clinicians in the practice to avoid prescribing NSAIDs.
If the patient has also been concurrently prescribed a NSAID at any time they should have:
- The results of a renal function test recorded in the three months prior to the NSAID prescription
- Documented evidence that strategies to avoid adverse effects have been discussed, e.g. maintaining fluid
intake, avoiding other NSAIDs and managing acute illness
For each patient who is currently taking an ACE inhibitor/ARB and a diuretic, record whether or not there is documented evidence
in their record that the need to avoid NSAIDs has been discussed. If the patient has also been prescribed a NSAID at any time, note
if a renal function test has been performed in the three months prior to the NSAID prescription and if there is documented evidence
of a discussion about strategies to avoid adverse effects.
Patients who do not meet the criteria for a positive result, i.e. they have “N” recorded in any column the data sheet, should be flagged for review.
The first step to improving medical practice is to identify the criteria where gaps exist between
expected and actual performance and then to decide how to change practice.
Once a set of priorities for change have been decided on, an action plan should be developed to implement any changes.
It may be useful to consider the following points when developing a plan for action (RNZCGP 2002).
Problem solving process
- What is the problem or underlying problem(s)?
- Change it to an aim
- What are the solutions or options?
- What are the barriers?
- How can you overcome them?
Overcoming barriers to promote change
- Identifying barriers can provide a basis for change
- What is achievable – find out what the external pressures on the practice are and discuss ways of dealing with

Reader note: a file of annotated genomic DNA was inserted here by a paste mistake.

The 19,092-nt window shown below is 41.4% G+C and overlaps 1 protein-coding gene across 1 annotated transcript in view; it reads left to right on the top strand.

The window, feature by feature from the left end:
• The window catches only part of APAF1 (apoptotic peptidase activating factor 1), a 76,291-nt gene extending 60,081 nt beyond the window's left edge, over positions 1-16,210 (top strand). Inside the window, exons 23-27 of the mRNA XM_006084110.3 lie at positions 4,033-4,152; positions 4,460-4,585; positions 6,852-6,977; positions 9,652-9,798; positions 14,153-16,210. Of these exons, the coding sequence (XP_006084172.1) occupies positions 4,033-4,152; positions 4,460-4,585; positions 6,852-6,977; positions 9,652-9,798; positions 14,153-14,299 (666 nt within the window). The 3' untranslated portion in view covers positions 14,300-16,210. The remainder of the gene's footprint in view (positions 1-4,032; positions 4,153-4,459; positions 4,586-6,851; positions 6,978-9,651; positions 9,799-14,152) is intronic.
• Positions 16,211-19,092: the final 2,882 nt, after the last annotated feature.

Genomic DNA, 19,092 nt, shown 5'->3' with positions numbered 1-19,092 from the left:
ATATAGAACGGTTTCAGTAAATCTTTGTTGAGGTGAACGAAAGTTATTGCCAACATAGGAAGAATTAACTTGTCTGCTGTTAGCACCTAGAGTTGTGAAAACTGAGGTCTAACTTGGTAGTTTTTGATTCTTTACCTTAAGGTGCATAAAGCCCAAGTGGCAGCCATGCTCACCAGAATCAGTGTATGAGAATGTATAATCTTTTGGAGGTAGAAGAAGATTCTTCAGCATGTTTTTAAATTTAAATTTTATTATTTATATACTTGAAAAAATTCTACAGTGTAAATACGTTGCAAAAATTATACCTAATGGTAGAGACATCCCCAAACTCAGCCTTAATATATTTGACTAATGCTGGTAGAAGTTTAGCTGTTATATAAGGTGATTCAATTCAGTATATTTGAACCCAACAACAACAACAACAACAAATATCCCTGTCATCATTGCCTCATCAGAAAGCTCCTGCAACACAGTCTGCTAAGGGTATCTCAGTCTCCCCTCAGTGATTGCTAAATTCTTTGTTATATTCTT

them in the practice setting
- Identify the barriers
- Develop a priority list
- Choose one or two achievable goals
- No single strategy or intervention is more effective than another, and sometimes a variety of methods are needed
to bring about lasting change
- Interventions should be directed at existing barriers or problems, knowledge, skills and attitudes, as well as
performance and behaviour
Monitoring change and progress
It is important to review the action plan developed previously at regular intervals. It may be
helpful to review the following questions:
- Is the process working?
- Are the goals for improvement being achieved?
- Are the goals still appropriate?
- Do you need to develop new tools to achieve the goals you have set?
Following the completion of the first cycle, it is recommended that the doctor completes the first part of the
of Medical Practice summary sheet (Appendix 1).
Undertaking a second cycle
In addition to regular reviews of progress with the practice team, a second audit cycle should be completed in order
to quantify progress on closing the gaps in performance.
It is recommended that the second cycle be completed within 12 months of completing the first cycle. The second cycle
should begin at the data collection stage. Following the completion of the second cycle it is recommended that practices
complete the remainder of the Audit
of Medical Practice summary sheet.
Claiming credits for Te Whanake CPD programme
This audit has been endorsed by the RNZCGP for CPD purposes for General Practitioners and can be claimed towards the Patient Outcomes (Improving Patient Care and Health Outcomes) learning category of the Te Whanake CPD programme, on a credit per learning hour basis. General practitioners are encouraged to discuss the outcomes of the audit with their peer group or practice; this may also be recorded as a reflection if suitable.
To claim points go to the RNZCGP website: www.rnzcgp.org.nz
The RNZCGP encourages that evidence of participation in the audit be attached to your recorded activity. Evidence can include:
- A summary of the data collected
- An Audit of Medical Practice (CQI) Activity summary sheet (Appendix 1 in this audit or available on the